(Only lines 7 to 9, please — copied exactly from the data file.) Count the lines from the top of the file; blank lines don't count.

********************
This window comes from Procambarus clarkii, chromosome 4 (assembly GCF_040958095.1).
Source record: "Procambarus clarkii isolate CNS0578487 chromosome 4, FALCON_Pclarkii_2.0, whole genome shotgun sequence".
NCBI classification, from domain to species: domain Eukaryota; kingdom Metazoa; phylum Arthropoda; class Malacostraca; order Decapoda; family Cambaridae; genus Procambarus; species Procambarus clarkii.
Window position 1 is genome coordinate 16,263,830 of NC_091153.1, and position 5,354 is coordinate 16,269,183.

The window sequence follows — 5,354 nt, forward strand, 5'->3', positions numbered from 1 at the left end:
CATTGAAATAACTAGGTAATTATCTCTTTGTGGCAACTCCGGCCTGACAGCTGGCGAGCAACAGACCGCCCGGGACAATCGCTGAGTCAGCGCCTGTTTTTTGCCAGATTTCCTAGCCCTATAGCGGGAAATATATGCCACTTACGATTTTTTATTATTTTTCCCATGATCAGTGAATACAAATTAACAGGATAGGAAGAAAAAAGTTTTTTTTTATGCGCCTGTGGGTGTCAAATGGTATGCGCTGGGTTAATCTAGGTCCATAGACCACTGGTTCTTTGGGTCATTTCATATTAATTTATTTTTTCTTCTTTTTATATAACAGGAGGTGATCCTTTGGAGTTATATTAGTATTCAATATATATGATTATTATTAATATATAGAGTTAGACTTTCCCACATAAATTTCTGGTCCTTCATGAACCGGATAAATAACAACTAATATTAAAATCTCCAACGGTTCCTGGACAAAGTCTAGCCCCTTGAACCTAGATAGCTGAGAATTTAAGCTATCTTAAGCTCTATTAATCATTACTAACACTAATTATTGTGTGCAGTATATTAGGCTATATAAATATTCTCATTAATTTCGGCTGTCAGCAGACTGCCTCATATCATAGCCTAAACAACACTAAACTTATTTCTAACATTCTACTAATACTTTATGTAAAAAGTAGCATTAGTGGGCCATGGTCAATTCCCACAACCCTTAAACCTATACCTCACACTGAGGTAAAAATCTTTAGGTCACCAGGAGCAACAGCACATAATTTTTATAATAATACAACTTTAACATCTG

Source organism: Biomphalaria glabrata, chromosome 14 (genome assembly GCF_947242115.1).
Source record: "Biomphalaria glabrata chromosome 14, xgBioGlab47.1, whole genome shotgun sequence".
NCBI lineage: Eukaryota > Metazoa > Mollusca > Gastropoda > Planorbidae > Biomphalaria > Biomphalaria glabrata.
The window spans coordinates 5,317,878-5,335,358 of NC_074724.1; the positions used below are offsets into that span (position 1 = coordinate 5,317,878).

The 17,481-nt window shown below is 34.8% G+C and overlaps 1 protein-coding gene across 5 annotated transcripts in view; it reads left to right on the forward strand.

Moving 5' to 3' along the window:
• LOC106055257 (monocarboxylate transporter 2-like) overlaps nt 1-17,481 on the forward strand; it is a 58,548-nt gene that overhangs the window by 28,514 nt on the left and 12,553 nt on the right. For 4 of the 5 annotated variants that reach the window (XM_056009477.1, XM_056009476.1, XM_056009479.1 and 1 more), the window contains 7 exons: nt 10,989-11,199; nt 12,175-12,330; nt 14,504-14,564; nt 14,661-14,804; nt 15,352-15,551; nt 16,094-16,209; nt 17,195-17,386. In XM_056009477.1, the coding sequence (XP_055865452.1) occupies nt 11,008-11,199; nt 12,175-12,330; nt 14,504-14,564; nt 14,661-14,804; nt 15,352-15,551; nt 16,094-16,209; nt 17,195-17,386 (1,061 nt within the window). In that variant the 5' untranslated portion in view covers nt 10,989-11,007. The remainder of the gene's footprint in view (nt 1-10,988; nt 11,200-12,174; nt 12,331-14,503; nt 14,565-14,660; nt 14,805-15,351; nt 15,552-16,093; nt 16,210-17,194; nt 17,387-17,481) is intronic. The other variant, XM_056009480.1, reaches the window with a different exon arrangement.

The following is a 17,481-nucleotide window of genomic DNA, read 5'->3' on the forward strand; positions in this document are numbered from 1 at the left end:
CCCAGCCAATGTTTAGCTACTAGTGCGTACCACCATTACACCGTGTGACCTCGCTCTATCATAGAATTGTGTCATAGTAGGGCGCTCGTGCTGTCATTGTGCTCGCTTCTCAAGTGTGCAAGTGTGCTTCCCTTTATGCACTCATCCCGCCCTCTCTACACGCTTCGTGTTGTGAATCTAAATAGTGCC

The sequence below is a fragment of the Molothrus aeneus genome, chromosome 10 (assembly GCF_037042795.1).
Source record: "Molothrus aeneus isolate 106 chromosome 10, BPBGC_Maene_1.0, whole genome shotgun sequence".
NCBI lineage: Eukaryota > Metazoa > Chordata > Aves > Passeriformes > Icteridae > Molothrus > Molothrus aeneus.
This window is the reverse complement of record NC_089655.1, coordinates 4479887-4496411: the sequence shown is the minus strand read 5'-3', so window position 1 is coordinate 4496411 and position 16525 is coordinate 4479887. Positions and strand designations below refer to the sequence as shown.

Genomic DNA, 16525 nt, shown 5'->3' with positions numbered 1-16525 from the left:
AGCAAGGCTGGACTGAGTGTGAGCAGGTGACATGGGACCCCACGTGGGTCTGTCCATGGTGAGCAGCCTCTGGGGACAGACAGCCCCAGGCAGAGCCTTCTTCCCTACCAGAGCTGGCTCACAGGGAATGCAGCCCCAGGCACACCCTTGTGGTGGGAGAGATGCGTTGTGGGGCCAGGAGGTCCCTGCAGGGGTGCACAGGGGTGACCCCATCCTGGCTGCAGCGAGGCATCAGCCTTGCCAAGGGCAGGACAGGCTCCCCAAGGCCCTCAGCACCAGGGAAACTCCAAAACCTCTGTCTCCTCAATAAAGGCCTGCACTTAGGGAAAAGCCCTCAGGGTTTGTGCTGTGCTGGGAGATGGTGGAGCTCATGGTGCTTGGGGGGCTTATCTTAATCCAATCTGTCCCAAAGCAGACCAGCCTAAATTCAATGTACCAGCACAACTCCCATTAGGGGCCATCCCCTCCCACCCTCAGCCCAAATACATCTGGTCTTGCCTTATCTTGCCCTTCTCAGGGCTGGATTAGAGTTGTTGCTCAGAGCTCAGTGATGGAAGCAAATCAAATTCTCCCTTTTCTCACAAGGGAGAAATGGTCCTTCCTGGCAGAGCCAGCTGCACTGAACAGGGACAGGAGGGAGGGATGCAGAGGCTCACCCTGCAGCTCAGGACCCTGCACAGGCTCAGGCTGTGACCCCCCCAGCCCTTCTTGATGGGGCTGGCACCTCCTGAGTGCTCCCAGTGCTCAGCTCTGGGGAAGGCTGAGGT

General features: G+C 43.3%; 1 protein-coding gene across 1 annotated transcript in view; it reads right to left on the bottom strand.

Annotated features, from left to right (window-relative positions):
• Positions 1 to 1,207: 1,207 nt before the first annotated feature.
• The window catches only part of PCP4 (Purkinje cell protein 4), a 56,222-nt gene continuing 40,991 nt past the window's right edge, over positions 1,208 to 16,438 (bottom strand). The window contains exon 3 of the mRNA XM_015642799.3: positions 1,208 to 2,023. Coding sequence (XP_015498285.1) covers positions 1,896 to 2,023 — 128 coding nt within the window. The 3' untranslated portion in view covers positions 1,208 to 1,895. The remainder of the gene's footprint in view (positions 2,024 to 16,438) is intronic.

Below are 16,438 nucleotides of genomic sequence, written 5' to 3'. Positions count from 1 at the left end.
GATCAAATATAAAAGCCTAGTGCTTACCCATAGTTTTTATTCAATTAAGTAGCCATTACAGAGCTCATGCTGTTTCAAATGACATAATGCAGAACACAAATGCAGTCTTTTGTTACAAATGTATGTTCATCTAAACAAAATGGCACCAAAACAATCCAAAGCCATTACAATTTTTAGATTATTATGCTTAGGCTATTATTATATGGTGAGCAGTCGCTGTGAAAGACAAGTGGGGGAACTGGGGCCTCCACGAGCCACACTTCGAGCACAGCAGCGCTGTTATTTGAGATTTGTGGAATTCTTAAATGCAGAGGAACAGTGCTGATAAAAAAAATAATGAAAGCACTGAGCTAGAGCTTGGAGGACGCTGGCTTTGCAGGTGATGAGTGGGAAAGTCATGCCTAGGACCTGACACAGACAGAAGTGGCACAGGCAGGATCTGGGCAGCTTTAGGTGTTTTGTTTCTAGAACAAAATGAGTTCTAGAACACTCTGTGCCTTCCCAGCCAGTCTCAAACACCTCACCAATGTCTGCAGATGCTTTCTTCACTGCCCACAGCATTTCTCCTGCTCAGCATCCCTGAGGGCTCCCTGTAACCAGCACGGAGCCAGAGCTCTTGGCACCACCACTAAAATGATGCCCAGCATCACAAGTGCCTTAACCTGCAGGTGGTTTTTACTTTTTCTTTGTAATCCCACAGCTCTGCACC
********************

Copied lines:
Source organism: Biomphalaria glabrata, chromosome 14 (genome assembly GCF_947242115.1).
Source record: "Biomphalaria glabrata chromosome 14, xgBioGlab47.1, whole genome shotgun sequence".
NCBI lineage: Eukaryota > Metazoa > Mollusca > Gastropoda > Planorbidae > Biomphalaria > Biomphalaria glabrata.